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Health Highlights: Sept. 13, 2006

Long-Term Lead Exposure Linked to Cognitive Decline Seniors More Prone to Drug Errors: Study Pier 1 Recalls Unstable TV Stands FDA Panel Votes Against Antibiotic for Sinus Use Marijuana May Help Hepatitis Treatment

Here are some of the latest health and medical news developments, compiled by the editors of HealthDay:

Long-Term Lead Exposure Linked to Cognitive Decline

People exposed to long-term lead exposure before lead was banned in many commercial products two decades ago are showing signs of cognitive decline in areas such as eye-hand coordination, visual memory and language processing skills, a new study finds.

Scientists at the Johns Hopkins Bloomberg School of Public Health studied 985 adults aged 50 to 70 in the university's home town of Baltimore. In addition to performing 20 tests of cognitive function, the researchers measured the amount of lead in participants' shinbones, since lead accumulates in bone.

"The analysis showed the effect of community lead exposure was equivalent to two-to-six years of aging," Dr. Brian Schwartz, the study's lead investigator, said in a statement. "If lead is associated with lower cognitive performance, this may suggest possible treatment and prevention options for older adults."

Lead levels were measured significantly higher in blacks than in whites, the researchers said. They attributed the difference to the likelihood that blacks may have been exposed to greater levels of lead, or that they inherently have different bone mineral densities than whites.

The research appears in the online edition of the journal Neurology.


Seniors More Prone to Drug Errors: Study

People age 65 and older are nearly seven times more prone to prescription drug errors than their younger counterparts, new research finds.

Seniors were more likely to be prescribed a drug that was incompatible with others they were taking, to take a drug that could exacerbate a different medical condition, or be prescribed the wrong dose of a drug, the Associated Press reported of the study.

The research was carried out by Medco Health Solutions Inc., among the top prescription benefit managers in the United States.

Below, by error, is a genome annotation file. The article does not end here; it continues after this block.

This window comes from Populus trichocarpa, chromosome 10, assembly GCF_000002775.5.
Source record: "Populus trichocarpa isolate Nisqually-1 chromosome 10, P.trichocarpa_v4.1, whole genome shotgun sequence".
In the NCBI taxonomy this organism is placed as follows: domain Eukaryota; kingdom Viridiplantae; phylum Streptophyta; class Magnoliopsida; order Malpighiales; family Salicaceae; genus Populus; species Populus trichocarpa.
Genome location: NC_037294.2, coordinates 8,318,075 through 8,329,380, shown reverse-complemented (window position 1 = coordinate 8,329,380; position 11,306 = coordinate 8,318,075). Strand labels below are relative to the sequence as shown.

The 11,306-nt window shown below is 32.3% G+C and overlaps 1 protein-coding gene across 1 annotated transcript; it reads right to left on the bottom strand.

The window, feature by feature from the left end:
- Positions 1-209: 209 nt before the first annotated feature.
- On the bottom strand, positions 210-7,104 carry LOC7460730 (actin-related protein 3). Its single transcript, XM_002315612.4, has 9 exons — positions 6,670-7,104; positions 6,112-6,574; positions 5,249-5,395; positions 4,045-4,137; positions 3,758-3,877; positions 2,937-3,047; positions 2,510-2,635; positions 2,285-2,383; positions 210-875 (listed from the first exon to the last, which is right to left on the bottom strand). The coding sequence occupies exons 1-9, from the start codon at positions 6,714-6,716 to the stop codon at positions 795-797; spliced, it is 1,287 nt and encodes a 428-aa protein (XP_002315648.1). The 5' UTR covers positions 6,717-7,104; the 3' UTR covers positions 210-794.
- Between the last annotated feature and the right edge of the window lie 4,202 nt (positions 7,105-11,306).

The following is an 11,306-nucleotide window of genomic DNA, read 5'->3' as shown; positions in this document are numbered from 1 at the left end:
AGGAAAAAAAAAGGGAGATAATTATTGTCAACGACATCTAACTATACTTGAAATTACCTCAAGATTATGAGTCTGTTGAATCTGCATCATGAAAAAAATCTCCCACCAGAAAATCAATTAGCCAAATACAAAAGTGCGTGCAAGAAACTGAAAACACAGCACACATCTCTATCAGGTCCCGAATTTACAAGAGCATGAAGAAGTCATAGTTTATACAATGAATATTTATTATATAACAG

Seniors are more likely to have chronic conditions and to see more than one doctor than their younger counterparts. Those who got prescriptions from two doctors received an average of 27 prescriptions per year and were at risk of an average of 10 errors, the study found. Seniors with five doctors got an average of 42 prescriptions per year and had an average of 16 errors, the AP reported.

Medco's analysis of 2.4 million adults in 2004 found that almost 25 percent of all seniors got prescriptions from at least five doctors, the wire service said.


Pier 1 Recalls Unstable TV Stands

Pier 1 Imports is recalling 4,300 television stands that may tip and cause a TV to fall onto consumers, the U.S. Consumer Product Safety Commission says.

While the company has no reports of injuries in the United States, a child in Canada was killed when a TV fell off the stand, the agency said. The stand can become unsteady if a consumer leans on its open drawer.

The Ming stand, SKU 2065368, measures 35 1/2 inches wide, 17 3/4 inches deep and 23 1/2 inches high. The product was sold at Pier 1 stores nationwide and online between August 2005 and February 2006 for about $250.

Consumers should remove televisions from these stands immediately and return the products to the nearest Pier 1 store for a refund or store credit. To learn more, contact Pier 1 at 800-245-4595, prompt 6.


FDA Panel Votes Against Antibiotic for Sinus Use

An expert panel advising the U.S. Food and Drug Administration has voted to recommend against expanding use of the antibiotic Factive (gemifloxacin) for acute sinus infections.

Citing the possibility of serious skin reactions, the panel voted 11-2 late Tuesday to recommend against the agency's approval of Factive for acute bacterial sinusitis, the Associated Press reported.

The drug, produced by Oscient Pharmaceuticals Corp., was first approved in 2003 to treat pneumonia and bronchitis.

The full FDA isn't required to follow the recommendations of its advisory panels but usually does.


Marijuana May Help Hepatitis Treatment

Marijuana can help ease side effects from two powerful therapies used to combat hepatitis C, researchers at the University of California say.

Treatment for the often-deadly viral liver disease involves two powerful drugs, interferon and ribavirin. Side effects of these therapies often include extreme fatigue, nausea, muscle pain, loss of appetite and depression, the Washington Post reported.

After six months of treatment, 86 percent of study participants who used marijuana successfully completed a majority of the therapy, versus a 59 percent success rate among people who didn't use marijuana, the newspaper said.

Marijuana probably helped users combat depression, improve appetite, and better their psychological outlook, the researchers wrote in the current issue of the European Journal of Gastroenterology and Hepatology.

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